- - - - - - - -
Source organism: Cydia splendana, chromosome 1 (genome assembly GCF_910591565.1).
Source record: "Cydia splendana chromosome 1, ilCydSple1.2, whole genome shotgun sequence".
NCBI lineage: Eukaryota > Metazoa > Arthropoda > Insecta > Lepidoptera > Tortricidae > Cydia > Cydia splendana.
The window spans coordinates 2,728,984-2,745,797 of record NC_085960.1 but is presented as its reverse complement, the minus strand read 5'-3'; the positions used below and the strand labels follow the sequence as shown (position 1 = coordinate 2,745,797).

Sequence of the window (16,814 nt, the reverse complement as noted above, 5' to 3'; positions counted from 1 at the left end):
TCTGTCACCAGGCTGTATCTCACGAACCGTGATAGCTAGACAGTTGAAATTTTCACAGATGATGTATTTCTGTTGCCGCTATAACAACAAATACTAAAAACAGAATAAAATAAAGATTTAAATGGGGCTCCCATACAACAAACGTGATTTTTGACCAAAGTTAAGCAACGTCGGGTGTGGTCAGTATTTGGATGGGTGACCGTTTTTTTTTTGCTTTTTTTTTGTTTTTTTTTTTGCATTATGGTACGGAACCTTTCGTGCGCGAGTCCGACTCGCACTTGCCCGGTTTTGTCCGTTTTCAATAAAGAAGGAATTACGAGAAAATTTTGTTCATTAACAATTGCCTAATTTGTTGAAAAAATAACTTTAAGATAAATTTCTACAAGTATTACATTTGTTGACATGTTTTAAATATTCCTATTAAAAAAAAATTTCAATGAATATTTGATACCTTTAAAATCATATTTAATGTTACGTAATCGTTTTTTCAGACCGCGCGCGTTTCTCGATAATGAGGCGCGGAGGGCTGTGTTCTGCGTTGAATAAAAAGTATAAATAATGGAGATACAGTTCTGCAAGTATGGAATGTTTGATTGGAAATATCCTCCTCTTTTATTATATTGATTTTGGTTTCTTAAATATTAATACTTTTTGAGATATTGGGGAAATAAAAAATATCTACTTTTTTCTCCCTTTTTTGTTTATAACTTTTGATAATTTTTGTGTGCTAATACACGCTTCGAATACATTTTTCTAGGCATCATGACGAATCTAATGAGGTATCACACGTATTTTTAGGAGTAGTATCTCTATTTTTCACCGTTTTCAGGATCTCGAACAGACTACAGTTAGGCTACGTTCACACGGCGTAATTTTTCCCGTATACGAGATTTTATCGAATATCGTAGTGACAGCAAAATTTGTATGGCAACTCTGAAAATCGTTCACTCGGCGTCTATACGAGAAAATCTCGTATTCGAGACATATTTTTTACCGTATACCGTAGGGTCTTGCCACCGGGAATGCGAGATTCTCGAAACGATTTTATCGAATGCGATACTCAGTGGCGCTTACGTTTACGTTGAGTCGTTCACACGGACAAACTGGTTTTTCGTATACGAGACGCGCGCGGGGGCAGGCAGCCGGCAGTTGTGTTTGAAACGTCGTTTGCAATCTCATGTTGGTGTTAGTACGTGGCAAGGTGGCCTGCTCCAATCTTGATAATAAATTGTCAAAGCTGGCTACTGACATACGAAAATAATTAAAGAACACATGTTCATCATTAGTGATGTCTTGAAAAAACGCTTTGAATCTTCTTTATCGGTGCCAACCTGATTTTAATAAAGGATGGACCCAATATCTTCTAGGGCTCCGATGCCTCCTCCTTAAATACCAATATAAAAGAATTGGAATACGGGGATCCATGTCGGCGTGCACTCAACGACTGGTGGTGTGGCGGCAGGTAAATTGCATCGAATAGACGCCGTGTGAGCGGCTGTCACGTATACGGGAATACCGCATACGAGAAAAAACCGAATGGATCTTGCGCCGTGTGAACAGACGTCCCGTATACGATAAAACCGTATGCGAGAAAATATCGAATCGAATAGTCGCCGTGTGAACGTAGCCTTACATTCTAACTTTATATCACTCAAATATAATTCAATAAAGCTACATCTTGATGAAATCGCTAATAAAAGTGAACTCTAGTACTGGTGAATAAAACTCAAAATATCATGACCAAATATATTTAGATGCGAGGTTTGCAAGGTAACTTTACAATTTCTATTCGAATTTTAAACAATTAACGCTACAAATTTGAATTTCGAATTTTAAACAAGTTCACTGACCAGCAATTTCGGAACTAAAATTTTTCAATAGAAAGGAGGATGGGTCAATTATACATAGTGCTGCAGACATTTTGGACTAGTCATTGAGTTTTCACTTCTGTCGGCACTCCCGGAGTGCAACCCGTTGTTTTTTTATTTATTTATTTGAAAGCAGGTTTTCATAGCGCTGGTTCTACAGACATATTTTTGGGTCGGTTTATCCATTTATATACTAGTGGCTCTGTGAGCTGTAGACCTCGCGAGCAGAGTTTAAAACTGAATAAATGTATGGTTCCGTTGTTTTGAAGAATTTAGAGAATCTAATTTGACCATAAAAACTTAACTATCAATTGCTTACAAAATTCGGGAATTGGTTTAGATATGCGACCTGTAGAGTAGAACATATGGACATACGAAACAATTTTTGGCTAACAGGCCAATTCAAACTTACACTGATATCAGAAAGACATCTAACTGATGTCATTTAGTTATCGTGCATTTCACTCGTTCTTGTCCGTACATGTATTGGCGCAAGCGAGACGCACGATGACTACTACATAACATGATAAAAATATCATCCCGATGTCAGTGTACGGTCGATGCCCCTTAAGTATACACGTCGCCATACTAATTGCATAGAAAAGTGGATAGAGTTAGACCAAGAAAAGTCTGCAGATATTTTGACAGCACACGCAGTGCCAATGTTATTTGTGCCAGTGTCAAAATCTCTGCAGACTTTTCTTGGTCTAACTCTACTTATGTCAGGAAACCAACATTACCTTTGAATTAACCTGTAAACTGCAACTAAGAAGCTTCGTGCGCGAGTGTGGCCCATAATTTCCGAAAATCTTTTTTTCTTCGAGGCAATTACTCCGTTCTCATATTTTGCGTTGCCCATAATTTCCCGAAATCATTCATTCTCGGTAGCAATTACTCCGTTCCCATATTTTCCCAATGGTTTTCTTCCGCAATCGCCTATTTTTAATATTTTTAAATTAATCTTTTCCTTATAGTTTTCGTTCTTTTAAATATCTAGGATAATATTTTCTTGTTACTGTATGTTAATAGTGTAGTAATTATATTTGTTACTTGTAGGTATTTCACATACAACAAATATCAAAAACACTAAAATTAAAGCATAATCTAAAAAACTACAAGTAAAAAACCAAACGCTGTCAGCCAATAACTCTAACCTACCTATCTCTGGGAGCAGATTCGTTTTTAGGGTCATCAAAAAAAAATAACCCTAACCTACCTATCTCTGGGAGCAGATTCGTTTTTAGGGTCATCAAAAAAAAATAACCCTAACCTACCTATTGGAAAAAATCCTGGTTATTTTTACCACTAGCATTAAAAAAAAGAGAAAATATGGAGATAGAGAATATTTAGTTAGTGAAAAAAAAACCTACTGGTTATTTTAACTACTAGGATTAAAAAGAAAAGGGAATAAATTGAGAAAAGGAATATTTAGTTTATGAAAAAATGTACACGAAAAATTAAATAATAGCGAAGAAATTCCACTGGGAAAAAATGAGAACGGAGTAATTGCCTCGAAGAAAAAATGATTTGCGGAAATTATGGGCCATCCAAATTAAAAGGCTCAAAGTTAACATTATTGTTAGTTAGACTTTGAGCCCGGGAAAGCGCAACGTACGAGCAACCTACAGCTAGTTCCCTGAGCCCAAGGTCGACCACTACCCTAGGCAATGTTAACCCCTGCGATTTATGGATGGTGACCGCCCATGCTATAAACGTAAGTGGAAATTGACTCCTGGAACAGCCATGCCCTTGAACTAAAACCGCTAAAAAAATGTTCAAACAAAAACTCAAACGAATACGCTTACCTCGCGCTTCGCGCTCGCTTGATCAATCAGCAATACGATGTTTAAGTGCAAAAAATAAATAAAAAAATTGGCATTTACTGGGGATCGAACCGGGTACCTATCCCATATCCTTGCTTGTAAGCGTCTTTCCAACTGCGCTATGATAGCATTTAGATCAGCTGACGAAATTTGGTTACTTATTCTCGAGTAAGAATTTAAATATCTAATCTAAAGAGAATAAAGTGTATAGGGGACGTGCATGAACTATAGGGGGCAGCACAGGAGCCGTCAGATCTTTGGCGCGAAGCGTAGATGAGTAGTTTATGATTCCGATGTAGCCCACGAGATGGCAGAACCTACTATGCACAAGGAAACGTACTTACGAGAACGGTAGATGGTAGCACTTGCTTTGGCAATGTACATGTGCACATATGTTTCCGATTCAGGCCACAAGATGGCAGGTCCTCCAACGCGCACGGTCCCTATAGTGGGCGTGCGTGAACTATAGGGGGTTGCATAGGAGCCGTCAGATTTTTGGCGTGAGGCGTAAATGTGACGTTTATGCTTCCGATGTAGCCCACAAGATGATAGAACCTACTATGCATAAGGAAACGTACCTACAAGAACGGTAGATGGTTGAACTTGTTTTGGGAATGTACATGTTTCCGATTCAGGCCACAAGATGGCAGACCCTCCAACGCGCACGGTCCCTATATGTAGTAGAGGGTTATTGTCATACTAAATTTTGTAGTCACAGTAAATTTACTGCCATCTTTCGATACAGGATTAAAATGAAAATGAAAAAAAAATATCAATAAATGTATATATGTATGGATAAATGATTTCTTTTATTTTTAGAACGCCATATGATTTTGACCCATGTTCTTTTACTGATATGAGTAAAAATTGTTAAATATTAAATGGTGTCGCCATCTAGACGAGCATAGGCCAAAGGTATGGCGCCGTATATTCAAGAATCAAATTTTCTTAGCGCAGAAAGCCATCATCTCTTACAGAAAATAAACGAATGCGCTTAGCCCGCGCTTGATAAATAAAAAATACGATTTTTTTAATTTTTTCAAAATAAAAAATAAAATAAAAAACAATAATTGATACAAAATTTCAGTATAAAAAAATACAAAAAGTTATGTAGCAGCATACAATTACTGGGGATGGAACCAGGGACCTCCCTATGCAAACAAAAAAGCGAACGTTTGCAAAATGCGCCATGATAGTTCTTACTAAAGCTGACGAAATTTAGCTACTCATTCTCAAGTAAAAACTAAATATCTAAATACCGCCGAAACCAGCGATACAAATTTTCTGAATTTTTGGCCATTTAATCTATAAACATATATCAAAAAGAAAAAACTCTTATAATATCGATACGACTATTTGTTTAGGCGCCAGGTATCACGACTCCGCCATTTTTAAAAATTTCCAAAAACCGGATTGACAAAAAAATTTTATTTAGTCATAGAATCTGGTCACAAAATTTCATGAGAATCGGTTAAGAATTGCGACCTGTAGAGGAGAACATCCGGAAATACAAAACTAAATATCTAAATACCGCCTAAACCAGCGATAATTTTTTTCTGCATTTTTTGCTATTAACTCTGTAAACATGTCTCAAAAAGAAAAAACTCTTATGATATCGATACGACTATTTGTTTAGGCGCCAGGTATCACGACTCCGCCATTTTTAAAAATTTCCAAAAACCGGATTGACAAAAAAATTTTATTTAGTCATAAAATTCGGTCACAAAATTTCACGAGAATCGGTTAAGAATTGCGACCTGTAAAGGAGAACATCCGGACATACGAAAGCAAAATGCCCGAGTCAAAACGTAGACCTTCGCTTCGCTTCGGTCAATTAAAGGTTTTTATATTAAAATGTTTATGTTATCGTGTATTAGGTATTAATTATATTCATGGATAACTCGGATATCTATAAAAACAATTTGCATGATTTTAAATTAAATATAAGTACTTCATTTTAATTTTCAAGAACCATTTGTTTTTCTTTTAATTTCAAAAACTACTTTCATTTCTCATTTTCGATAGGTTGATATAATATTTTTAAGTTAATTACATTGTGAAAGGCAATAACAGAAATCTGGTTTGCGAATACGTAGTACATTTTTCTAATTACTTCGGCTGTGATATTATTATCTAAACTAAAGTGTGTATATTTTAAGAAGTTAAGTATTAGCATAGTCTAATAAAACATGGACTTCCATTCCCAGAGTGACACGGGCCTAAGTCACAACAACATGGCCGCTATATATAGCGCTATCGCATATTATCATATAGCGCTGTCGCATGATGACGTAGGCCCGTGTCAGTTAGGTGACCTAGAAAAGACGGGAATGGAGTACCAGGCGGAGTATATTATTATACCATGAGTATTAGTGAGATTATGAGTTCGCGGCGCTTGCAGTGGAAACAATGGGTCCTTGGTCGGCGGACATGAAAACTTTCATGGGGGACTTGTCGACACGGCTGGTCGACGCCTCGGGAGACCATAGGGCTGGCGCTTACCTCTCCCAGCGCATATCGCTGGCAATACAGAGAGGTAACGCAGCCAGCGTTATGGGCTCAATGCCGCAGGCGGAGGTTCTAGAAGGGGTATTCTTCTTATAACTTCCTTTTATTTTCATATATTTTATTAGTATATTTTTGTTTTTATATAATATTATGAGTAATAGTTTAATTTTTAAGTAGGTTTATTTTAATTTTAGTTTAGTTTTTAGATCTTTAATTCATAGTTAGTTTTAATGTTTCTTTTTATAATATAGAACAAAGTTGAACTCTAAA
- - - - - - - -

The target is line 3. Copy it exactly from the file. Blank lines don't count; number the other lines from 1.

NCBI lineage: Eukaryota > Metazoa > Arthropoda > Insecta > Lepidoptera > Tortricidae > Cydia > Cydia splendana.